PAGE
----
This AOP is licensed under a Creative Commons Attribution 4.0 International License.
Sodium channel inhibition leading to congenital malformations
Point of Contact
- Kellie Fay
- Cataia Ives
|Author status||OECD status||OECD project||SAAOP status|
|Under Development: Contributions and Comments Welcome||1.29||Under Development|
This AOP was last modified on July 16, 2022 18:37
Revision dates for related pages
|Inhibition, sodium channel||September 16, 2017 10:15|
|Increased, Atrioventricular block and bradycardia||September 16, 2017 10:14|
|Respiratory distress/arrest||December 20, 2019 15:42|
|N/A, hypoxia||December 03, 2016 16:37|
|Increased, amputations||December 03, 2016 16:37|
|Decreased, Sodium conductance 1||September 16, 2017 10:15|
|Increased, Atrioventricular block and bradycardia leads to Respiratory distress/arrest||December 03, 2016 16:37|
|Respiratory distress/arrest leads to N/A, hypoxia||December 03, 2016 16:37|
|N/A, hypoxia leads to Increased, amputations||December 03, 2016 16:37|
|Inhibition, sodium channel leads to Decreased, Sodium conductance 1||December 03, 2016 16:37|
|Decreased, Sodium conductance 1 leads to Increased, Atrioventricular block and bradycardia||December 03, 2016 16:37|
Anti-epileptic and anti-arrhythmic drugs which block voltage-gated ion channels (e.g., voltage-gated sodium channels) are associated with major congenital malformations including amputations.
AOP Development Strategy
Summary of the AOP
Molecular Initiating Events (MIE)
Key Events (KE)
Adverse Outcomes (AO)
|Type||Event ID||Title||Short name|
|MIE||584||Inhibition, sodium channel||Inhibition, sodium channel|
|KE||444||Increased, Atrioventricular block and bradycardia||Increased, Atrioventricular block and bradycardia|
|KE||445||Respiratory distress/arrest||Respiratory distress/arrest|
|KE||590||N/A, hypoxia||N/A, hypoxia|
|KE||585||Decreased, Sodium conductance 1||Decreased, Sodium conductance 1|
|AO||591||Increased, amputations||Increased, amputations|
Relationships Between Two Key Events (Including MIEs and AOs)
|N/A, hypoxia leads to Increased, amputations||non-adjacent||Moderate|
Life Stage Applicability
|Human, rat, mouse||Human, rat, mouse||NCBI|
Overall Assessment of the AOP
Domain of Applicability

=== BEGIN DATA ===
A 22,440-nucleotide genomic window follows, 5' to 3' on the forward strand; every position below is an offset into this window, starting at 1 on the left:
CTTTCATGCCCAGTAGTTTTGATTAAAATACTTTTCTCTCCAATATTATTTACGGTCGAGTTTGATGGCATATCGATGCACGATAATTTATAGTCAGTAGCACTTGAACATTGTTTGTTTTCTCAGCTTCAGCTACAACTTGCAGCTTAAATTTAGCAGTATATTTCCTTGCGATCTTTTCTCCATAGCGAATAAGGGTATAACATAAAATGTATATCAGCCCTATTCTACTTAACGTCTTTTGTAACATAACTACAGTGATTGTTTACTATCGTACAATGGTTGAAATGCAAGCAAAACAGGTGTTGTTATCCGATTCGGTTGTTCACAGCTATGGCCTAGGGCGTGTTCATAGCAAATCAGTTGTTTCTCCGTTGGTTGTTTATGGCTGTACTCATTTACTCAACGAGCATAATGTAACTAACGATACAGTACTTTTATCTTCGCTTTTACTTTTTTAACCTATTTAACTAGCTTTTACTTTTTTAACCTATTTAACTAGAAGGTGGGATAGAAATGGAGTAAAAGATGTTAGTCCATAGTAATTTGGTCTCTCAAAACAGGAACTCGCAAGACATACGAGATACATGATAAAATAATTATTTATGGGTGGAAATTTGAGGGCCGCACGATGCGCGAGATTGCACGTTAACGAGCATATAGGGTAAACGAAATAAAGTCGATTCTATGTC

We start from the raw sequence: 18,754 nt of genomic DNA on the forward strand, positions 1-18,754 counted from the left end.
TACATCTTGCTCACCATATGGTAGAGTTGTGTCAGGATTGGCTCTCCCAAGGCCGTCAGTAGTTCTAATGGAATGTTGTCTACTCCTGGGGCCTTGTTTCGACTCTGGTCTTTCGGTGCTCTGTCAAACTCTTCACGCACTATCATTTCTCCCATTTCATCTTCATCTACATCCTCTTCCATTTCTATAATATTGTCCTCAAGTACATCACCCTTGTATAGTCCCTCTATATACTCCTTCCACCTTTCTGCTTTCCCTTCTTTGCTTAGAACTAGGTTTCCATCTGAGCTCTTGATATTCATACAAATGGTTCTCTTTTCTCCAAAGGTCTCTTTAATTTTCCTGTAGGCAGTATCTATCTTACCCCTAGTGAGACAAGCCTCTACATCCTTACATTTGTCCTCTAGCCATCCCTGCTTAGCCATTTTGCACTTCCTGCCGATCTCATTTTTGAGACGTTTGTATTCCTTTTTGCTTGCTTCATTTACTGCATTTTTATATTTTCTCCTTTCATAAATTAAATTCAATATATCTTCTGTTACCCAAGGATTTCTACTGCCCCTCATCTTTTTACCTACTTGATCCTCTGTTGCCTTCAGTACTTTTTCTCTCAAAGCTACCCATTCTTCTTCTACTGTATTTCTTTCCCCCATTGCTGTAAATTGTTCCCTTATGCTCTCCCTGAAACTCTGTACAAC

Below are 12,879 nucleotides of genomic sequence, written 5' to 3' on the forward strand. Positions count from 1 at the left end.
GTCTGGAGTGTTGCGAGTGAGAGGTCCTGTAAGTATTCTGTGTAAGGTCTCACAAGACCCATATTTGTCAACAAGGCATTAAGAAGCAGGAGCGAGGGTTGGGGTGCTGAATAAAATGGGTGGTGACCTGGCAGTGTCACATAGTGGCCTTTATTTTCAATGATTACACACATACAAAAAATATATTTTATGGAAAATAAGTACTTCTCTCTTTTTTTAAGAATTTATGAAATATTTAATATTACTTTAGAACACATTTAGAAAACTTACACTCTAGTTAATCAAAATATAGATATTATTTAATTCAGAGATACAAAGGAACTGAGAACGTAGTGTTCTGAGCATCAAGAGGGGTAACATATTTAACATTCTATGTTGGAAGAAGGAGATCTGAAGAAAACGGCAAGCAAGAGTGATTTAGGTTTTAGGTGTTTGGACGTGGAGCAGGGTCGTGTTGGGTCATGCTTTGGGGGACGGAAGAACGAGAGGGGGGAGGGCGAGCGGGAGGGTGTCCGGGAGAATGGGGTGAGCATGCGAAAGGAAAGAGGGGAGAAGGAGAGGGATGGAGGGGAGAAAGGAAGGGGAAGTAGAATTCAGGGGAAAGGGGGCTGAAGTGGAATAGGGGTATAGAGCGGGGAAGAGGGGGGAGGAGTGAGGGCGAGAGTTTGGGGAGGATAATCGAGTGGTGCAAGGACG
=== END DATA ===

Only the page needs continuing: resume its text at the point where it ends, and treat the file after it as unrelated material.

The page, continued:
Life Stage Applicability, Taxonomic Applicability, Sex Applicability Mammals exposed in utero to sodium channel blockers (or similar) have significantly higher rates of cardiovascular anomalies and amputations (shortened limbs, missing digits, etc). Hypoxic conditions generated from poor heart function during development result in hemorrhages in distal parts of the embryo/fetus (Danielsson et al., 2003; Webster et al., 1996; Webster 2007). Similar amputations may not be relevant for species which develop in an egg and receive their oxygen supply via diffusion from the surrounding environment (air or water).
Essentiality of the Key Events
Molecular Initiating Event Summary, Key Event Summary Rat whole embryo cultures exposed to sodium channel blockers (experimental drugs AZA and AZB)for 1 hr had severly reduced heart rates (bradycardia) but returned to normal within 1 hr of drug washout (Nilsson et al., 2013).
Known Modulating Factors
Considerations for Potential Applications of the AOP (optional)
Danielsson, B.R., Skold, A., and Azarbayjani, F. 2001. Class III Antiarrhythmics and Phenytoin: Teratogenicity due to embryonic cardiac dysrhythmia and reoxygenation damage. Current Pharmaceutical Design 7:787-802.
Webster, W., Brown-Woodman, P., Snow, M., and Danielsson, B. 1996. Teratogenic potential of almokalant, dofetilide, and d-sotalol: drugs with potassium channel blocking activity. Teratology 53:168-175.
Webster, W.S. and Abela, D. 2007. The effect of hypoxia in development. Birth Defects Research Part C: Embryo Today: Reviews 81:215-228.